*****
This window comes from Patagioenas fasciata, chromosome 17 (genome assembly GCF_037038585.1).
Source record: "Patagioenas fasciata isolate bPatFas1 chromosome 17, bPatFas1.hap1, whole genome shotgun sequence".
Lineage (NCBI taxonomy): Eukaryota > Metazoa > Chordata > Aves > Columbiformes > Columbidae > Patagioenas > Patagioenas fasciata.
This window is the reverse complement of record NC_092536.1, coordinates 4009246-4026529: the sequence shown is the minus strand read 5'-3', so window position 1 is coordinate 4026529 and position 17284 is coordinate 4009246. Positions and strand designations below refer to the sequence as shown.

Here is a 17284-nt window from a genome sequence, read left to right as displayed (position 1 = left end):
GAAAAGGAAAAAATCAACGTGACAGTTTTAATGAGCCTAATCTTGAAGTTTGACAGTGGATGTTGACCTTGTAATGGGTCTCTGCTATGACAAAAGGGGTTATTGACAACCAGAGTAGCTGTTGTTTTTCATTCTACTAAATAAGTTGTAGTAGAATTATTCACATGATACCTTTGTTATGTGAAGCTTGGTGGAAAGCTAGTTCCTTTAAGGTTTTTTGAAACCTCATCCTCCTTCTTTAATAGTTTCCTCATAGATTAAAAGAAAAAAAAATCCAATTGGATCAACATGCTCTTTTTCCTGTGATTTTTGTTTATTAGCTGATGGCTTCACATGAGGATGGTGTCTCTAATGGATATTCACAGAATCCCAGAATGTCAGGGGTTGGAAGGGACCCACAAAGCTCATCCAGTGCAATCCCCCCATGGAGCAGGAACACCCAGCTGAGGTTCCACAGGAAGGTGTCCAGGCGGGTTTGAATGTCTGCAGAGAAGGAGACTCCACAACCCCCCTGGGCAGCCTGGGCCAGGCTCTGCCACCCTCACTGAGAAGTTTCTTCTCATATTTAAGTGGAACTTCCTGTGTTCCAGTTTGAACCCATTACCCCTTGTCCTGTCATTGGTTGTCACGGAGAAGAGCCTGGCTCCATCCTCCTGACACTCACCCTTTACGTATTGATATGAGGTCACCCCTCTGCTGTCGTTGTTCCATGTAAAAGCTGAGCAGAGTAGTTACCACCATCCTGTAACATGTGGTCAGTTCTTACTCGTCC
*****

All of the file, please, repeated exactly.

This window comes from Patagioenas fasciata, chromosome 17 (genome assembly GCF_037038585.1).
Source record: "Patagioenas fasciata isolate bPatFas1 chromosome 17, bPatFas1.hap1, whole genome shotgun sequence".
Lineage (NCBI taxonomy): Eukaryota > Metazoa > Chordata > Aves > Columbiformes > Columbidae > Patagioenas > Patagioenas fasciata.
This window is the reverse complement of record NC_092536.1, coordinates 4009246-4026529: the sequence shown is the minus strand read 5'-3', so window position 1 is coordinate 4026529 and position 17284 is coordinate 4009246. Positions and strand designations below refer to the sequence as shown.

Here is a 17284-nt window from a genome sequence, read left to right as displayed (position 1 = left end):
GAAAAGGAAAAAATCAACGTGACAGTTTTAATGAGCCTAATCTTGAAGTTTGACAGTGGATGTTGACCTTGTAATGGGTCTCTGCTATGACAAAAGGGGTTATTGACAACCAGAGTAGCTGTTGTTTTTCATTCTACTAAATAAGTTGTAGTAGAATTATTCACATGATACCTTTGTTATGTGAAGCTTGGTGGAAAGCTAGTTCCTTTAAGGTTTTTTGAAACCTCATCCTCCTTCTTTAATAGTTTCCTCATAGATTAAAAGAAAAAAAAATCCAATTGGATCAACATGCTCTTTTTCCTGTGATTTTTGTTTATTAGCTGATGGCTTCACATGAGGATGGTGTCTCTAATGGATATTCACAGAATCCCAGAATGTCAGGGGTTGGAAGGGACCCACAAAGCTCATCCAGTGCAATCCCCCCATGGAGCAGGAACACCCAGCTGAGGTTCCACAGGAAGGTGTCCAGGCGGGTTTGAATGTCTGCAGAGAAGGAGACTCCACAACCCCCCTGGGCAGCCTGGGCCAGGCTCTGCCACCCTCACTGAGAAGTTTCTTCTCATATTTAAGTGGAACTTCCTGTGTTCCAGTTTGAACCCATTACCCCTTGTCCTGTCATTGGTTGTCACGGAGAAGAGCCTGGCTCCATCCTCCTGACACTCACCCTTTACGTATTGATATGAGGTCACCCCTCTGCTGTCGTTGTTCCATGTAAAAGCTGAGCAGAGTAGTTACCACCATCCTGTAACATGTGGTCAGTTCTTACTCGTCC